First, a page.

I just finished The King's Last Song by Geoff Ryman, which I read while in the throes of a head-poundingingly miserable virus. This left me in awe not only of Ryman's breathtaking talent but my own ability, even when reading about centuries of war and almost unimaginable human suffering, to maintain a really impressive level of self-pity. I mean, sure, millions of Cambodian people lack the basic necessities of life and have lost family members and the situation is horrifying, but I feel like I have spikes being driven into my ears, I've pulled every muscle in my torso coughing, and I am a dictionary, nay, a veritable encyclopedia of snot. It's all about my pain, people.
I've only ever written (e-mailed) three fan letters, and they've all been to fantasy writers. My husband says he always wants to meet people he admires, because he has this fantasy that he'll be able to come up with something witty and brilliant to say that will impress them and make him memorable. The only time I've ever handed an author I loved a book to be autographed, I just stood there beaming like a slightly backward three-year-old after one too many trips to the sundae bar until she cleared her throat politely and said "um... what's your name?"
Anyway, one of my fan letters was to Geoff Ryman for his book The Child Garden, which was amazing -- one of the few books that makes you feel like you've truly never read anything like this before. He wrote back and was very gracious (all three of them were). Unfortunately (for me) I didn't love his next few books as much. Still, one of the things I admired about him was how he could differ in style and approach so much from book to book -- he's the furthest thing you can find from a formulaic writer. The Child Garden was fantasy -- subversive and thought-provoking fantasy, dealing with themes of social engineering, thought control and repression, among others. The King's Last Song moves between fiction and historical fiction. The modern narrative deals with the archeaological discovery of an ancient book written on gold leaves at Angkor Wat. Luc Andrade, a professor who grew up in Cambodia, is kidnapped along with the book. William, Andrade's motoboy, guide and friend, and Map, an ex-Khmer Rouge member, are two of the men involved in the attempt to rescue Andrade and the book. The other narrative is the story of Jayavarman VII, the Buddhist King who ruled Cambodia in the twelth century.
Usually when a book alternates narratives, especially one in the present with one in the distant past, I find myself rushing through one of them in order to get back to the other. I didn't feel that way in the least with this book -- both stories are equally riveting, and wrenching. Perhaps Ryman's greatest strength is his characterization. His characters are so fully realized, so nuanced and multi-dimensional, that you can almost see them right in front of you. There are no types here -- good people commit unthinkable atrocities, and evil men are capable of amazing feats of generosity. Ryman also evokes Cambodia vividly, its heat and beauty and poverty and desperation.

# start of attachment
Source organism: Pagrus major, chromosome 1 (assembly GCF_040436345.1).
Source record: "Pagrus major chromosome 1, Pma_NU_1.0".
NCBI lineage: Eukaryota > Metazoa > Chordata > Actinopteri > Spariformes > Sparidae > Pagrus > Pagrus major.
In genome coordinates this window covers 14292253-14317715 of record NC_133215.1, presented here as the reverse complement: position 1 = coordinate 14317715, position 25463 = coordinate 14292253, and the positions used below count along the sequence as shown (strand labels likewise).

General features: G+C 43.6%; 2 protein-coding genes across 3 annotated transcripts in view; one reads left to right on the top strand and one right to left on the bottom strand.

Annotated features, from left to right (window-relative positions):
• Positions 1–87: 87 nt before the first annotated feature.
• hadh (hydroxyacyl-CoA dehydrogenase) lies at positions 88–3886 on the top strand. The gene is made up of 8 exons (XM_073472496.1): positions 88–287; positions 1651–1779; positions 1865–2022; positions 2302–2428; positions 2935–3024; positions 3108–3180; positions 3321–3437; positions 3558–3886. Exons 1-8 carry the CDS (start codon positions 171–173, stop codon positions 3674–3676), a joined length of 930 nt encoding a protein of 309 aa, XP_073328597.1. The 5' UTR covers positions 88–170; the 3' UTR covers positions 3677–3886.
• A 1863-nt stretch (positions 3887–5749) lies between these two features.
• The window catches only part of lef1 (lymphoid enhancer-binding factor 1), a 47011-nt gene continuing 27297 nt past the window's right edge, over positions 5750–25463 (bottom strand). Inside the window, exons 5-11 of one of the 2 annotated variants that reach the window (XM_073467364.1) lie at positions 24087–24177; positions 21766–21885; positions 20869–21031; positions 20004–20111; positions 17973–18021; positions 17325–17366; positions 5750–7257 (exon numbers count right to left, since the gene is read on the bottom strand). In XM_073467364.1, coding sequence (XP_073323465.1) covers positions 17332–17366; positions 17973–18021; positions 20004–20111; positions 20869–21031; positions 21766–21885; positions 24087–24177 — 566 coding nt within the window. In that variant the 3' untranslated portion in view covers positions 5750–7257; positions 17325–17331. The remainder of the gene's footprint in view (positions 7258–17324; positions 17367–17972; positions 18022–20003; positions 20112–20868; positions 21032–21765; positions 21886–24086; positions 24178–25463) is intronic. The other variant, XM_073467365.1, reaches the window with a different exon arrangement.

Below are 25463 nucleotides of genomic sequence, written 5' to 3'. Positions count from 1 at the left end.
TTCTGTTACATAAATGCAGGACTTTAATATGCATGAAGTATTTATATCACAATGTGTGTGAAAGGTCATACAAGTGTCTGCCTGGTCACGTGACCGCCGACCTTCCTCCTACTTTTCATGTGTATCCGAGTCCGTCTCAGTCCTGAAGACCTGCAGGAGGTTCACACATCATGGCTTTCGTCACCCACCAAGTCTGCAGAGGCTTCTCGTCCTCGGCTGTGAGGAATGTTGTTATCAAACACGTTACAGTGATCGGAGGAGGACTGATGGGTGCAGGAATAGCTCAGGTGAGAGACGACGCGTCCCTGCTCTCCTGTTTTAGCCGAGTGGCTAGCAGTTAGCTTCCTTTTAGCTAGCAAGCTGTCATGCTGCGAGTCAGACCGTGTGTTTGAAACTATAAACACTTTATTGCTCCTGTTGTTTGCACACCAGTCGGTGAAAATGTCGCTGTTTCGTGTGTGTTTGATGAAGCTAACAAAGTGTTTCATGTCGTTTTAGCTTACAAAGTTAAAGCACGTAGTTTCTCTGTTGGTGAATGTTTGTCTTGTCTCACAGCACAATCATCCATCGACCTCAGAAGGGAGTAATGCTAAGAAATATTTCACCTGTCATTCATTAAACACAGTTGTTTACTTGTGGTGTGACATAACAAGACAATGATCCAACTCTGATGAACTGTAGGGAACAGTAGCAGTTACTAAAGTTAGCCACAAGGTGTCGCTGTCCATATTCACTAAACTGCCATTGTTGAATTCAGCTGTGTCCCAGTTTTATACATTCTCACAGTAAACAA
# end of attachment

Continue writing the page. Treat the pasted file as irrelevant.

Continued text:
I've heard that connecting something you're learning with a strong emotion makes it much more likely that you'll retain it. I feel as if the events and characters in this book are burned into my mind permanently. Luc Andrade, the French professor who grew up in Cambodia -- he's taken prisoner, held hostage and in fear for his life, and he still cares more about the people of Cambodia and protecting the book than he does about himself. William, the touchingly earnest motoboy who keeps files on everyone he meets in order to learn from them, who "buys fruit and offers you some, relying on your goodness to pay him back. When you do, he looks not only pleased, but justified." Map, who confronts every situation with a frightening zeal and hilarity, who acts with the single-minded fearlessness of someone who has nothing at all left to lose. Jayavarman, the prince who becomes a slave and then a King, a rare King who thinks about the lives and needs of all of his people. Jayarajadevi, his first wife, wise and enlightened but tormented by the need to accept the second wife he brings home from his period of enslavement. Rajapati, the king's son, born with twisted legs and struggling to temper his bitterness by finding a way to be useful.
Nothing happens the way you expect it to in this book, which I guess is also one of the themes. At one point it says that 1985 was the worst year of Map's life, and then a number of good things happen, which naturally you read with a sick feeling of foreboding because clearly something horrifying is coming. The Khmers Rouges committed unthinkable atrocities, and yet many of them were just poor, uneducated young boys who joined the army out of desperation or ignorance. The book is full of searing moments of honesty and unlikely friendships that make small redemptions seem possible, in the midst of despair, which seems the very best one can hope for. For which one can hope? It is a passionate, eloquent, moving, disturbing story. I am now going to buy a copy (I got it from the library) and obnoxiously demand that everyone I know read it.